On stage Hercules and Love Affair are brilliantly brave. Theirs is a collective sound that reaches into the crowd, swaying the shoulders and gyrating the hips of everyone on the dance-floor. Not defined by gender but soul, at a Hercules and Love Affair gig, any judgements are left at the door. The album launch of third and highly anticipated album ‘The Feast Of The Broken Heart’ sees producer Andy Butler once again lead a grand ensemble in leftfield-dance-music afflictions, reigniting NY 70s disco-house, the lifeblood of the haughty, hedonistic and downright honest music project.
Tonight in London, a shared love beams from the quintet’s eyes, but to the rigid and intolerant they are sincerely unapologetic; they sing words that revel in all that is real and rough for those who tick the ‘other’ box. The popular ‘I Try To Talk To You’, charms the crowd with its elegant piano jam and is ultimately lifted by guest artist John Grant, whose vocals soar above the crowd. Its smooth jazz-house juxtaposed to the acid-soul of ‘Liberty’ highlighting Grant’s versatility, but it is the techno ‘Think’ that steals the attention of the crowd thanks to the spirited sharpness of singer Rouge Mary. Hercules and Love Affair's third instalment shies away from the diverse range of undulating beats that were so openly celebrated in their 2008 self-titled debut and instead opts for the uniform – and it works. But you have to see it to believe it.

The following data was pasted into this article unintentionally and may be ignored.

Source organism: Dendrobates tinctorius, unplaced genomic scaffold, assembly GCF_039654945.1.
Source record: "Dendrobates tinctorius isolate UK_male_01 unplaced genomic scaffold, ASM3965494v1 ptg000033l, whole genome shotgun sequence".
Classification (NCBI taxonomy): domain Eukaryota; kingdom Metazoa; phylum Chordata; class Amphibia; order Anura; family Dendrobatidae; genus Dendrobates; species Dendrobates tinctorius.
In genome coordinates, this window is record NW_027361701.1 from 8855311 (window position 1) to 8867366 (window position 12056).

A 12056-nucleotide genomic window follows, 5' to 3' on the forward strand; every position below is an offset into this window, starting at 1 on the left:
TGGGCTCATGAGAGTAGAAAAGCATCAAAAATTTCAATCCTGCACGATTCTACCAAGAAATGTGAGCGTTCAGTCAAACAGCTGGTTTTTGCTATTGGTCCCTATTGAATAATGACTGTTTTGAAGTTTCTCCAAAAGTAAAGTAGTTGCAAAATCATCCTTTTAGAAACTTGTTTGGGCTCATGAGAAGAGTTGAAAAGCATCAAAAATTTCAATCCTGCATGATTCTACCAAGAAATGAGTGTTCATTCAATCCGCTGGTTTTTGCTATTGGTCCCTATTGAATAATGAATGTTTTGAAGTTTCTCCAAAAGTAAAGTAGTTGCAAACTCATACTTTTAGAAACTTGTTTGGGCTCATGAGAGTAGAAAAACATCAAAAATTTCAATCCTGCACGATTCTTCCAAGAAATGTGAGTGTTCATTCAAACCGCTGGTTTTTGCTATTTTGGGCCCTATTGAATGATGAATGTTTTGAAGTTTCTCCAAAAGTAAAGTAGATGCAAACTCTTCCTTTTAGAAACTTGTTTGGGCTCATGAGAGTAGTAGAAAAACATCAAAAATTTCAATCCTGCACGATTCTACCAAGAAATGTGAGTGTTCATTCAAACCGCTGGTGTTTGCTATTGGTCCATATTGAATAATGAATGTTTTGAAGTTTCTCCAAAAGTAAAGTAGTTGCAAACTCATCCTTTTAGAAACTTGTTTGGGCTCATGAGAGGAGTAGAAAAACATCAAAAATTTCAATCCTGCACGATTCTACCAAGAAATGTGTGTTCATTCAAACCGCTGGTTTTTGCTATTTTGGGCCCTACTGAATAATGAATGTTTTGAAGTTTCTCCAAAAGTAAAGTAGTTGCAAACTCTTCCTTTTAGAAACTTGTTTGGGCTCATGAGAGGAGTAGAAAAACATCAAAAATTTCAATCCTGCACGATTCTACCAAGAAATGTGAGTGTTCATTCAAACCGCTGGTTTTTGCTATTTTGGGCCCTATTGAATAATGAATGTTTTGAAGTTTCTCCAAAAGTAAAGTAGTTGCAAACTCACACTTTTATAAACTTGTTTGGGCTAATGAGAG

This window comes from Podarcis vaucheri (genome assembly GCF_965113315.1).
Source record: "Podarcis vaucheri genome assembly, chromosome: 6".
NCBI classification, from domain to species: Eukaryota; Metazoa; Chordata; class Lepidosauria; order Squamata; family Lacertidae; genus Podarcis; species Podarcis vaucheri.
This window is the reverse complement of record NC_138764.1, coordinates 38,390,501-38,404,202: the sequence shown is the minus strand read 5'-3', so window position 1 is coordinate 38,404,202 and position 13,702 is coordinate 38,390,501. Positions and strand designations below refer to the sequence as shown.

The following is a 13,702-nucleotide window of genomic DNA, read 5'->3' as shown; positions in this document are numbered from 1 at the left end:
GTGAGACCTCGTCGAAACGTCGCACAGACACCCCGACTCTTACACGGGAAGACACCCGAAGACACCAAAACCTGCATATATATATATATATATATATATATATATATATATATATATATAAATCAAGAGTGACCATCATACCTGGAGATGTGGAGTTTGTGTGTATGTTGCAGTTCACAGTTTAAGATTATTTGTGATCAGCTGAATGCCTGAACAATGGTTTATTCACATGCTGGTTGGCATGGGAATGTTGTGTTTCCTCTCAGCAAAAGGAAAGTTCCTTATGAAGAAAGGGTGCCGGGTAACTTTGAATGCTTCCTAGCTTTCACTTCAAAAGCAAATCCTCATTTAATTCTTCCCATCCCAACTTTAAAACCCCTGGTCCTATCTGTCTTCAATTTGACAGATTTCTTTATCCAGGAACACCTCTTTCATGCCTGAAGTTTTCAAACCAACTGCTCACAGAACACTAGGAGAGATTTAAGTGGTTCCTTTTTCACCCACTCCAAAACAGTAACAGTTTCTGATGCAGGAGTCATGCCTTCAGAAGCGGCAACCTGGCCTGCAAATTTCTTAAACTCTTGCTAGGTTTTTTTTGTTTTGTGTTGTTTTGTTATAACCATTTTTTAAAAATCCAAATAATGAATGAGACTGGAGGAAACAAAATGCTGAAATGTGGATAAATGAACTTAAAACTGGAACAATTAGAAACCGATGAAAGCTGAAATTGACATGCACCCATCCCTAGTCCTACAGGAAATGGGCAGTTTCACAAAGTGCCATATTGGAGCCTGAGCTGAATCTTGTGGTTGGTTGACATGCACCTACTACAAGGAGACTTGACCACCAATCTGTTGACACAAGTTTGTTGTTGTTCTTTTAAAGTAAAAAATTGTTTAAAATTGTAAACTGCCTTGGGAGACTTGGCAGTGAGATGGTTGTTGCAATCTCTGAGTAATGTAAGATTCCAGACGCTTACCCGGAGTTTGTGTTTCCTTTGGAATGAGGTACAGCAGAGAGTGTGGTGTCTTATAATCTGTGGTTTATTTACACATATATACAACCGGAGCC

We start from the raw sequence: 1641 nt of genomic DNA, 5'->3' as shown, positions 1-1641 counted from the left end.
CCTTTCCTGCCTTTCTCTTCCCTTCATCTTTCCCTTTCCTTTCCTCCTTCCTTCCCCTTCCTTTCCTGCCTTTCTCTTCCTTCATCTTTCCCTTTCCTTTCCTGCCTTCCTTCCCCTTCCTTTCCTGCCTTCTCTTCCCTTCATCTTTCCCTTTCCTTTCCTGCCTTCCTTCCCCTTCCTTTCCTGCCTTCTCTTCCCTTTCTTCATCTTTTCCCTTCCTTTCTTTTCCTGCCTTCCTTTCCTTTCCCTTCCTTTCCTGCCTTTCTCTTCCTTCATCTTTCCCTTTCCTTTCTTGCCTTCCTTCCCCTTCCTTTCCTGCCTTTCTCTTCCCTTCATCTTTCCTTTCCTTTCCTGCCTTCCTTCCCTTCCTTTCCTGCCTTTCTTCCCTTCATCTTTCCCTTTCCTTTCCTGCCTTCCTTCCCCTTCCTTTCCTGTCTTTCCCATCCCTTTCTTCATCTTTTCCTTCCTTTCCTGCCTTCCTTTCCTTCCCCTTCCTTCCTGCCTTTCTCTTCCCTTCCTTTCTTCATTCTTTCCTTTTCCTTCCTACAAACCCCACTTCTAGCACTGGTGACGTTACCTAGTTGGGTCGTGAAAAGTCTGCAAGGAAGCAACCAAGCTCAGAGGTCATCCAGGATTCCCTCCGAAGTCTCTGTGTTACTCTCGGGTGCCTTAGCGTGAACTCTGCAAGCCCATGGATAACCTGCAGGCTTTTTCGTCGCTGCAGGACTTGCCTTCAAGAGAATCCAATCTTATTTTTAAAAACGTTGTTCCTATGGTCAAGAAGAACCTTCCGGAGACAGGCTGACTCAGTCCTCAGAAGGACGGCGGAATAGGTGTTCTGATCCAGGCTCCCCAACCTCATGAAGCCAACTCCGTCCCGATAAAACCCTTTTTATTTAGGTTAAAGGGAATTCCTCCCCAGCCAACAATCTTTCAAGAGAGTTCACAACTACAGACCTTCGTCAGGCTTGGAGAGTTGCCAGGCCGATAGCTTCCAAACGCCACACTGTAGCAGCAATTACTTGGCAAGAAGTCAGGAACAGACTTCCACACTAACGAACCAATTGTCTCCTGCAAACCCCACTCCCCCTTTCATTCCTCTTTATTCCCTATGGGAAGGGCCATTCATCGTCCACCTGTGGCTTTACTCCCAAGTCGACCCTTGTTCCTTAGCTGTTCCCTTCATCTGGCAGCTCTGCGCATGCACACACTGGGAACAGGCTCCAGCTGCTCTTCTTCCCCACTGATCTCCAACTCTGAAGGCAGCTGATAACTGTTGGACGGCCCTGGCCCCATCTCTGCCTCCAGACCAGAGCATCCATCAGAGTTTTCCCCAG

Six years since their beginnings, Andy Butler and the Hercules and Love Affair crew have embraced and indulged in their openly gay sexuality with a “nasty basslines, stormy, bleary-eyed sounds” and rough, tough and ragged old school house that tips its hat to electro-disco circa 1987. Tonight gender knows no boundaries.